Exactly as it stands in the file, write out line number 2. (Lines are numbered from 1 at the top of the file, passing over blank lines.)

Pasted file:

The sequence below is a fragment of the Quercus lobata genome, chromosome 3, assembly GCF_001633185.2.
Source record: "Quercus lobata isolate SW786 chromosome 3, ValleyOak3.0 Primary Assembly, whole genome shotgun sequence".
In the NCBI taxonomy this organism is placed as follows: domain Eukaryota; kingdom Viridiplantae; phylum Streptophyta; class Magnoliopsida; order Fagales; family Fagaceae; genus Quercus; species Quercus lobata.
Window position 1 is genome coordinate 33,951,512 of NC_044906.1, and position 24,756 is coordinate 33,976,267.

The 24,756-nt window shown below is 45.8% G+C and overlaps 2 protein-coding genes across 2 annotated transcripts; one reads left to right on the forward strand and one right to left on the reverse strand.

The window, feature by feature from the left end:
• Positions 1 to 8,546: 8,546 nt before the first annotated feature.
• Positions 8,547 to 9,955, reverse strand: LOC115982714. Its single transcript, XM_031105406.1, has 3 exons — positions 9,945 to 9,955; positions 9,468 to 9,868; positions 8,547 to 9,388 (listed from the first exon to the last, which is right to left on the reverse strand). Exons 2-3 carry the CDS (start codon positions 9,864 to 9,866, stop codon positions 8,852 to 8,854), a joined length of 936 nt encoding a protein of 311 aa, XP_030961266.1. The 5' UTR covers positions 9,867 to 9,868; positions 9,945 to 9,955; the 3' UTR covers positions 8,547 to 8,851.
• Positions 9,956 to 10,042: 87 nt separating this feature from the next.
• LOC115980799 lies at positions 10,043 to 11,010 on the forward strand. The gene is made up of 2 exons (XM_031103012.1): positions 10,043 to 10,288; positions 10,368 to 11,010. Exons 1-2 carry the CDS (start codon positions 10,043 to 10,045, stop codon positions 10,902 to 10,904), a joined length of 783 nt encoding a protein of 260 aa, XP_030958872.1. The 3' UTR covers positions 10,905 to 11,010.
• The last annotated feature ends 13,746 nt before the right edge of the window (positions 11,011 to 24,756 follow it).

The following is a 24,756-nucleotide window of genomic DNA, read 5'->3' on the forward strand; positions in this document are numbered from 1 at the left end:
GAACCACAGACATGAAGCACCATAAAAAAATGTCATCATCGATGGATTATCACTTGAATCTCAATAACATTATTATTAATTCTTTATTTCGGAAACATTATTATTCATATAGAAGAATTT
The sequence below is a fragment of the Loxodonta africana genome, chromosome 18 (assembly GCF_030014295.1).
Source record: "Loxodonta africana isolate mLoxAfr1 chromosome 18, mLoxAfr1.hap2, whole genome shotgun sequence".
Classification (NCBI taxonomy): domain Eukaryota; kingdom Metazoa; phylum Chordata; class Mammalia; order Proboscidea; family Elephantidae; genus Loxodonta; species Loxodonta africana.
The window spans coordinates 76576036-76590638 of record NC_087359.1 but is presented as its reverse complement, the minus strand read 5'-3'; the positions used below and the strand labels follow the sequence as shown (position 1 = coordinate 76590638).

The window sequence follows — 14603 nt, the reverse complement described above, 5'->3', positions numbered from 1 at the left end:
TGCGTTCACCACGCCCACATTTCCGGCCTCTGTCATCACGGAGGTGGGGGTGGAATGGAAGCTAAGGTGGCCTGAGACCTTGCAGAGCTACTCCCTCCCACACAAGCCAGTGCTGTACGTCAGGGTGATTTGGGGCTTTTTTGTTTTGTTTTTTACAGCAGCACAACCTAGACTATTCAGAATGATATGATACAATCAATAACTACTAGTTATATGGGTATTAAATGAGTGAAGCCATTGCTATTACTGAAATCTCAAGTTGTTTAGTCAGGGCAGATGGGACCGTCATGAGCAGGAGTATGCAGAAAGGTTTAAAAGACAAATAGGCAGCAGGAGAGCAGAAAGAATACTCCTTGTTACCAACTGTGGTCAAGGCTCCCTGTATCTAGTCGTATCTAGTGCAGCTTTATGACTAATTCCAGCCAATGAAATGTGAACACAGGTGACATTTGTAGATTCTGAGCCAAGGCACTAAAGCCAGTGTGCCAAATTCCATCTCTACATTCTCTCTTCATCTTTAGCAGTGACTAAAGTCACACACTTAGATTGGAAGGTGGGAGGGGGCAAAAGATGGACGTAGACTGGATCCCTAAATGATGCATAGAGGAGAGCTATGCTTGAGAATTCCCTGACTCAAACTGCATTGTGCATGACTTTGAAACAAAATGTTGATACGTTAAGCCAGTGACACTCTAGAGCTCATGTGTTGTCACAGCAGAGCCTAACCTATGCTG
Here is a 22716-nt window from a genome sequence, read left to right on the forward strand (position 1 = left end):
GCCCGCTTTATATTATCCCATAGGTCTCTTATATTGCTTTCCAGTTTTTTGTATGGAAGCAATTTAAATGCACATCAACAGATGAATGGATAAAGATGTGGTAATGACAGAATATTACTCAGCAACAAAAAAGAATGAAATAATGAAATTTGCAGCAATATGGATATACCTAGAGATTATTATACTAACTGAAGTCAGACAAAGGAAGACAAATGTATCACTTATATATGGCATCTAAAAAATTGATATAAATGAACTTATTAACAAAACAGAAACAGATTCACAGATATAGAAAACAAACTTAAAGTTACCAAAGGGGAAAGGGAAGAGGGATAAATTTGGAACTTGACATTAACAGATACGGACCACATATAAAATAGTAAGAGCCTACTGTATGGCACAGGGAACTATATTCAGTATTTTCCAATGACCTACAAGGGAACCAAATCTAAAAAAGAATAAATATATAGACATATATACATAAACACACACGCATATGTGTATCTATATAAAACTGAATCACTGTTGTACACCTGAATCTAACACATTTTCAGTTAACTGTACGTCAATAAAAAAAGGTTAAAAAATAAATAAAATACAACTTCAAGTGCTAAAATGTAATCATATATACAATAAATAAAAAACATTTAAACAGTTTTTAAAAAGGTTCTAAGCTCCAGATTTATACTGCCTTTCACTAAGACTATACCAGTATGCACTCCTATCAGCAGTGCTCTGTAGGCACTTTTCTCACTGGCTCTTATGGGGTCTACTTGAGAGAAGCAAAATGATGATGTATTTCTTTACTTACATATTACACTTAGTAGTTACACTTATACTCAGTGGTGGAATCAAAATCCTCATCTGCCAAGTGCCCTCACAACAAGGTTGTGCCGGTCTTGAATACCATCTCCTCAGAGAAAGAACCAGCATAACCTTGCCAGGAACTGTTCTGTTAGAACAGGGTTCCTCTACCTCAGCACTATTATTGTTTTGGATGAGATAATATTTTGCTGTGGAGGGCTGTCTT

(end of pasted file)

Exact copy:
Source record: "Quercus lobata isolate SW786 chromosome 3, ValleyOak3.0 Primary Assembly, whole genome shotgun sequence".